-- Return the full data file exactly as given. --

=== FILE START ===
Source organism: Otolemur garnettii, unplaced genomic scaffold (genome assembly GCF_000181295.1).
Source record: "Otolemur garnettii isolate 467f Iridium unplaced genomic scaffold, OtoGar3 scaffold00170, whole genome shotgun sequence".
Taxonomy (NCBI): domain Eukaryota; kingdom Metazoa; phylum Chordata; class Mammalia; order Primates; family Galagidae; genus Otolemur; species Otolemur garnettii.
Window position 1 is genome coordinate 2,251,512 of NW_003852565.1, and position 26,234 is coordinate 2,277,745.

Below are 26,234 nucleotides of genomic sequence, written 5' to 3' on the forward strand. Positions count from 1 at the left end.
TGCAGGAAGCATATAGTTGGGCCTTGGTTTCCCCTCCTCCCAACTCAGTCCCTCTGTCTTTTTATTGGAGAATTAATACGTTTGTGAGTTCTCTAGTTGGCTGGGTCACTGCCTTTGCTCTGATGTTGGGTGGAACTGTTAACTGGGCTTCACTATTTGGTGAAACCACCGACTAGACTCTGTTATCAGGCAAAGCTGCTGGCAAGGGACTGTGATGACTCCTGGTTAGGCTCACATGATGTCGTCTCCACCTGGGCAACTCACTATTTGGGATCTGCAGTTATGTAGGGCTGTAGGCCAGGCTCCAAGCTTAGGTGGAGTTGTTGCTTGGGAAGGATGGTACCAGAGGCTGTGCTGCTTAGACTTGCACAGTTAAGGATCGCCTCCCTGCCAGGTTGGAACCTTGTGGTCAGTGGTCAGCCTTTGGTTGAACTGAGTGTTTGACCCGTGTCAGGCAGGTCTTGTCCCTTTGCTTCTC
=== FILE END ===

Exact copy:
Source organism: Otolemur garnettii, unplaced genomic scaffold (genome assembly GCF_000181295.1).
Source record: "Otolemur garnettii isolate 467f Iridium unplaced genomic scaffold, OtoGar3 scaffold00170, whole genome shotgun sequence".
Taxonomy (NCBI): domain Eukaryota; kingdom Metazoa; phylum Chordata; class Mammalia; order Primates; family Galagidae; genus Otolemur; species Otolemur garnettii.
Window position 1 is genome coordinate 2,251,512 of NW_003852565.1, and position 26,234 is coordinate 2,277,745.

Below are 26,234 nucleotides of genomic sequence, written 5' to 3' on the forward strand. Positions count from 1 at the left end.
TGCAGGAAGCATATAGTTGGGCCTTGGTTTCCCCTCCTCCCAACTCAGTCCCTCTGTCTTTTTATTGGAGAATTAATACGTTTGTGAGTTCTCTAGTTGGCTGGGTCACTGCCTTTGCTCTGATGTTGGGTGGAACTGTTAACTGGGCTTCACTATTTGGTGAAACCACCGACTAGACTCTGTTATCAGGCAAAGCTGCTGGCAAGGGACTGTGATGACTCCTGGTTAGGCTCACATGATGTCGTCTCCACCTGGGCAACTCACTATTTGGGATCTGCAGTTATGTAGGGCTGTAGGCCAGGCTCCAAGCTTAGGTGGAGTTGTTGCTTGGGAAGGATGGTACCAGAGGCTGTGCTGCTTAGACTTGCACAGTTAAGGATCGCCTCCCTGCCAGGTTGGAACCTTGTGGTCAGTGGTCAGCCTTTGGTTGAACTGAGTGTTTGACCCGTGTCAGGCAGGTCTTGTCCCTTTGCTTCTC